In fact, that income gap hit a record high last year, with 20 percent of the highest-earning Americans, or those earning more than $100,000 a year, taking in 49 percent of income generated in the US in 2009, according to US Census Bureau figures. Those below the poverty line earned only 3.4 percent of income. The poverty rate reached a 15-year high that year, at 14.3 percent.
 
But with the recession came lessons in sacrifice — a concept Chavez embraced through hunger strikes and selfless work — and Americans may now better understand the struggle of the less fortunate, said Randy Jurado Ertll, executive director of El Centro de Accion Social, a Pasadena-based nonprofit that advocates for social services for the Latino community.
 
“People fell into greed in the ‘80 and ‘90s, and even in the 2000s,” Ertll said. “But now the reality is hitting people that we’ve been privileged for a very long time. I think people are becoming a little more humane because of the personal sacrifices people have to go through because of the economy.”
 
Yet Hubbard said she wonders whether Chavez, born in 1927 to a family of farmers turned migrant workers by the Depression, will be one of the last prolific civil rights figures, given the lack of attention paid to his stories and others like it. “He sacrificed everything so that everyone would benefit,” she said. “The sad part about it is that there is nobody to step into his shoes, like there was nobody to step in Martin [Luther King]’s shoes, or Malcolm X’s shoes.”
 
Ertll questions whether someone like King or Chavez would be able to hold the same political sway today, given the often fractious nature of today’s political landscape. “They spoke the truth, and I think that creates a lot of enemies. Were they were alive, I don’t think they would be very well-regarded by many,” he said.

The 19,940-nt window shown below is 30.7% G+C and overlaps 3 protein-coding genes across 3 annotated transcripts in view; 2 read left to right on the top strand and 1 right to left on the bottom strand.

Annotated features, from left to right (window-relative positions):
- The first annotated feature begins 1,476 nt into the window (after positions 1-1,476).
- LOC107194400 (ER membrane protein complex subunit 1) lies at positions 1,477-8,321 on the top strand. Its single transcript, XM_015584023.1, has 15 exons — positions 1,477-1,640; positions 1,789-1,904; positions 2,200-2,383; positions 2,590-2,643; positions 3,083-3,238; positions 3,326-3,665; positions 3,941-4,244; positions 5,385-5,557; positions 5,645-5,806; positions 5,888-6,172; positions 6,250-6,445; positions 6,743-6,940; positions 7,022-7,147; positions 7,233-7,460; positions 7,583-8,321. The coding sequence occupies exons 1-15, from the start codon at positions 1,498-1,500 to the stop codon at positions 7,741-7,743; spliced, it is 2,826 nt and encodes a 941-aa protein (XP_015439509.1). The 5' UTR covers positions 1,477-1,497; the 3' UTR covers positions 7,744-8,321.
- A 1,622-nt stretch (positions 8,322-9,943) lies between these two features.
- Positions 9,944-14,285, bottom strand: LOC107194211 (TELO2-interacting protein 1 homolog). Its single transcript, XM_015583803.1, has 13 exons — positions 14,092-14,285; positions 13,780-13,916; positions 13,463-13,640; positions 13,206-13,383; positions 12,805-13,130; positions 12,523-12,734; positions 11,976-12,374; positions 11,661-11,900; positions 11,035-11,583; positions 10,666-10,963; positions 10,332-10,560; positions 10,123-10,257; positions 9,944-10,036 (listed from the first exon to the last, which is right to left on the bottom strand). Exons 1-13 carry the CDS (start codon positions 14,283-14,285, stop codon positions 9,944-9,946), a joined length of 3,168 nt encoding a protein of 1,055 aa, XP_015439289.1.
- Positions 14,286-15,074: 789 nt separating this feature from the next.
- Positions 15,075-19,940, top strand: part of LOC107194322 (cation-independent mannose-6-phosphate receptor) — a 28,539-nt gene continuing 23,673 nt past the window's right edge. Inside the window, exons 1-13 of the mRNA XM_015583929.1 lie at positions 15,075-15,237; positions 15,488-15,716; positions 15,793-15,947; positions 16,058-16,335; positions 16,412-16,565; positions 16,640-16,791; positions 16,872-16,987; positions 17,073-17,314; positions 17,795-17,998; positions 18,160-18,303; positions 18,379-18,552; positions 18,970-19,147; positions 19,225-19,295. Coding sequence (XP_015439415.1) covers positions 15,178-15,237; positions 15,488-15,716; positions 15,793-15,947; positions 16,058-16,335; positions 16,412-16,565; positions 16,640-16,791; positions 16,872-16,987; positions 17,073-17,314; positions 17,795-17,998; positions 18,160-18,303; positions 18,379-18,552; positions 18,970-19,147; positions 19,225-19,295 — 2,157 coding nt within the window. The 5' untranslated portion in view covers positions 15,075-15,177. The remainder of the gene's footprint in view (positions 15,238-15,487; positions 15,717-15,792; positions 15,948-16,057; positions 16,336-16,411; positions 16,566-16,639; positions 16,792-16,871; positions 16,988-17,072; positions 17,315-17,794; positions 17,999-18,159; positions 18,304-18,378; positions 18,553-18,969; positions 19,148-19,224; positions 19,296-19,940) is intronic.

Chavez was also active in the forum of immigration reform. He opposed the Bracero program, which brought millions of Mexican nationals to serve as cheap labor on US farms between 1942 and 1964, because it put downward pressure on farm wages. But where Chavez might stand in today’s debate is a matter of debate itself. The apparent targeting of undocumented workers, the ever increasing number of deportations and the lack of consistent political pressure on the issue might be one area of concern, Parada said.
 
More than 393,000 people were deported from the US in 2009, the seventh consecutive record high, 72 percent from Mexico, the US Department of Homeland Security recently announced. “That is shameful and Obama should do something. The executive arm of the government is under his watch and he should not be letting all these deportations go on now.”
 
Ertll said the absence of leaders like those who inspired the civil rights movement is almost palpable, especially in the ongoing immigration debate.
 
“It’s very easy to demonize immigrants because when things are going bad, governments look to find scapegoats to blame for social ills, The most vulnerable get blamed for economic problems,” he said. “That’s why we need good leadership that will beyond the finger-pointing. I think now it’s more important than ever to read up on Ghandi and Cesar Chavez.”